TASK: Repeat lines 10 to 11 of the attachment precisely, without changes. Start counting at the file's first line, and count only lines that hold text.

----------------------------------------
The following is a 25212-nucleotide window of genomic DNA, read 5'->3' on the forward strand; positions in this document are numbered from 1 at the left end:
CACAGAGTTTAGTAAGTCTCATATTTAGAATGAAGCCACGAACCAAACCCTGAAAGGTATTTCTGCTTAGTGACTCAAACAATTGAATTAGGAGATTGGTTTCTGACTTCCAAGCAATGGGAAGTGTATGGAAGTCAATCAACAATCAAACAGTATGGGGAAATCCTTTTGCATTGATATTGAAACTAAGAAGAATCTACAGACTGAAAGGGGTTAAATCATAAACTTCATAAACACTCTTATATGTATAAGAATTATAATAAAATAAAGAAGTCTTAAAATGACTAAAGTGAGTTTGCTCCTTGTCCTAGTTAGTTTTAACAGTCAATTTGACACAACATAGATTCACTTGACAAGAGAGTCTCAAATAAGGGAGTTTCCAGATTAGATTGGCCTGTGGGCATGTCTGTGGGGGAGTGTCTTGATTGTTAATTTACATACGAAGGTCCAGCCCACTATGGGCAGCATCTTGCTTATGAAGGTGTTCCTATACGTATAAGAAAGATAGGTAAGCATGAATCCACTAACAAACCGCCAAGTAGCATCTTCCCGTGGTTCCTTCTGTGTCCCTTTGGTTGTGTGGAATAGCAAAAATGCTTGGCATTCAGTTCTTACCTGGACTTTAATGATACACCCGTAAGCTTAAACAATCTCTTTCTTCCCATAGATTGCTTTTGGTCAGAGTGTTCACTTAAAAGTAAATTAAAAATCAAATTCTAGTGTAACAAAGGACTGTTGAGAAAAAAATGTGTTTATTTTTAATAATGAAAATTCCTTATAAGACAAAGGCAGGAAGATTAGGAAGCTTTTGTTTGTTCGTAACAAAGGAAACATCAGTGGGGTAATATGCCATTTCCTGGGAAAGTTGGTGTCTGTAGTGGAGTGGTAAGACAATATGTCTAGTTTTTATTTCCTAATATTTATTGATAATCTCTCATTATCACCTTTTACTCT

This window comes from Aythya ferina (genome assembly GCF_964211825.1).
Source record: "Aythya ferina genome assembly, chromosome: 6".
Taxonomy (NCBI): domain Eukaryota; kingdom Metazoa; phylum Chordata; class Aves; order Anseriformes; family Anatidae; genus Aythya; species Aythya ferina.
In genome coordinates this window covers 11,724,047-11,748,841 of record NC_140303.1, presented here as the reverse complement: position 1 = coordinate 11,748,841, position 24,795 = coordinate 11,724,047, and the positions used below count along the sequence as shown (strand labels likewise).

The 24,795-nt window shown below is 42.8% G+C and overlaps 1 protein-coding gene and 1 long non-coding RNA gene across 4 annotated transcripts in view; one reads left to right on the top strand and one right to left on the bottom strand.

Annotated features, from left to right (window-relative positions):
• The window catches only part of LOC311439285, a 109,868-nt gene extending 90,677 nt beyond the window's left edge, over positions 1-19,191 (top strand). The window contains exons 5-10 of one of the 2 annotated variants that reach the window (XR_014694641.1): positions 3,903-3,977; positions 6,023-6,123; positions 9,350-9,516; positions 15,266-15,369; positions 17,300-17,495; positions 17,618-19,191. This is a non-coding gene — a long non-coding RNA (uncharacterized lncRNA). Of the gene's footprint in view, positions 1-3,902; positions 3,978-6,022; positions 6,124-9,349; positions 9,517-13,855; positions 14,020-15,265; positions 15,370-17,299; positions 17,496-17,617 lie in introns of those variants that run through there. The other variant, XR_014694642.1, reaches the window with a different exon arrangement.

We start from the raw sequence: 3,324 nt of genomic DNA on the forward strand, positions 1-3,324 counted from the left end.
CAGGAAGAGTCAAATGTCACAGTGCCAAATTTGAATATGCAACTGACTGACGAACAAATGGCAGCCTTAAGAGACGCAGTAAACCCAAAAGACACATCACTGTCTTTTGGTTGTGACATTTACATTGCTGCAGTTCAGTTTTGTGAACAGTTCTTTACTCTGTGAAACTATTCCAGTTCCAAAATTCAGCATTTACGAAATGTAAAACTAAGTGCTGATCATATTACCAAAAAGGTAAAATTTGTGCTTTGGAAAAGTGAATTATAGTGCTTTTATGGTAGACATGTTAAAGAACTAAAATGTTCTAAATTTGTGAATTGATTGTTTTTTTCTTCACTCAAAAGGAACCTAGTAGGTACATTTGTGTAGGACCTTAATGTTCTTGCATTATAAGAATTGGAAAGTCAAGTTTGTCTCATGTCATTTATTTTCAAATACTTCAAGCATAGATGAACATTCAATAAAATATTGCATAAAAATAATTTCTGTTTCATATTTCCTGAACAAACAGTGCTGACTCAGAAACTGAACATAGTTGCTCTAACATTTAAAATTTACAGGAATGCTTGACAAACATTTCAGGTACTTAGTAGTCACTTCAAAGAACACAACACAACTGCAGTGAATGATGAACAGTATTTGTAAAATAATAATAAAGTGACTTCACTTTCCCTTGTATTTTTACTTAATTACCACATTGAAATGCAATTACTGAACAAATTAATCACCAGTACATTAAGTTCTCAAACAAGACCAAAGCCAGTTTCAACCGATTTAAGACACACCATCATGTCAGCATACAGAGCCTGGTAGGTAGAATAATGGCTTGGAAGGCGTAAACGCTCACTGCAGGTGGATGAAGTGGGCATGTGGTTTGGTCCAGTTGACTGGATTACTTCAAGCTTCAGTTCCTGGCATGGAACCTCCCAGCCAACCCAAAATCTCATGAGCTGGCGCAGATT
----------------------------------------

We start from the raw sequence: 3,324 nt of genomic DNA on the forward strand, positions 1-3,324 counted from the left end.
CAGGAAGAGTCAAATGTCACAGTGCCAAATTTGAATATGCAACTGACTGACGAACAAATGGCAGCCTTAAGAGACGCAGTAAACCCAAAAGACACATCACTGTCTTTTGGTTGTGACATTTACATTGCTGCAGTTCAGTTTTGTGAACAGTTCTTTACTCTGTGAAACTATTCCAGTTCCAAAATTCAGCATTTACGAAATGTAAAACTAAGTGCTGATCATATTACCAAAAAGGTAAAATTTGTGCTTTGGAAAAGTGAATTATAGTGCTTTTATGGTAGACATGTTAAAGAACTAAAATGTTCTAAATTTGTGAATTGATTGTTTTTTTCTTCACTCAAAAGGAACCTAGTAGGTACATTTGTGTAGGACCTTAATGTTCTTGCATTATAAGAATTGGAAAGTCAAGTTTGTCTCATGTCATTTATTTTCAAATACTTCAAGCATAGATGAACATTCAATAAAATATTGCATAAAAATAATTTCTGTTTCATATTTCCTGAACAAACAGTGCTGACTCAGAAACTGAACATAGTTGCTCTAACATTTAAAATTTACAGGAATGCTTGACAAACATTTCAGGTACTTAGTAGTCACTTCAAAGAACACAACACAACTGCAGTGAATGATGAACAGTATTTGTAAAATAATAATAAAGTGACTTCACTTTCCCTTGTATTTTTACTTAATTACCACATTGAAATGCAATTACTGAACAAATTAATCACCAGTACATTAAGTTCTCAAACAAGACCAAAGCCAGTTTCAACCGATTTAAGACACACCATCATGTCAGCATACAGAGCCTGGTAGGTAGAATAATGGCTTGGAAGGCGTAAACGCTCACTGCAGGTGGATGAAGTGGGCATGTGGTTTGGTCCAGTTGACTGGATTACTTCAAGCTTCAGTTCCTGGCATGGAACCTCCCAGCCAACCCAAAATCTCATGAGCTGGCGCAGATT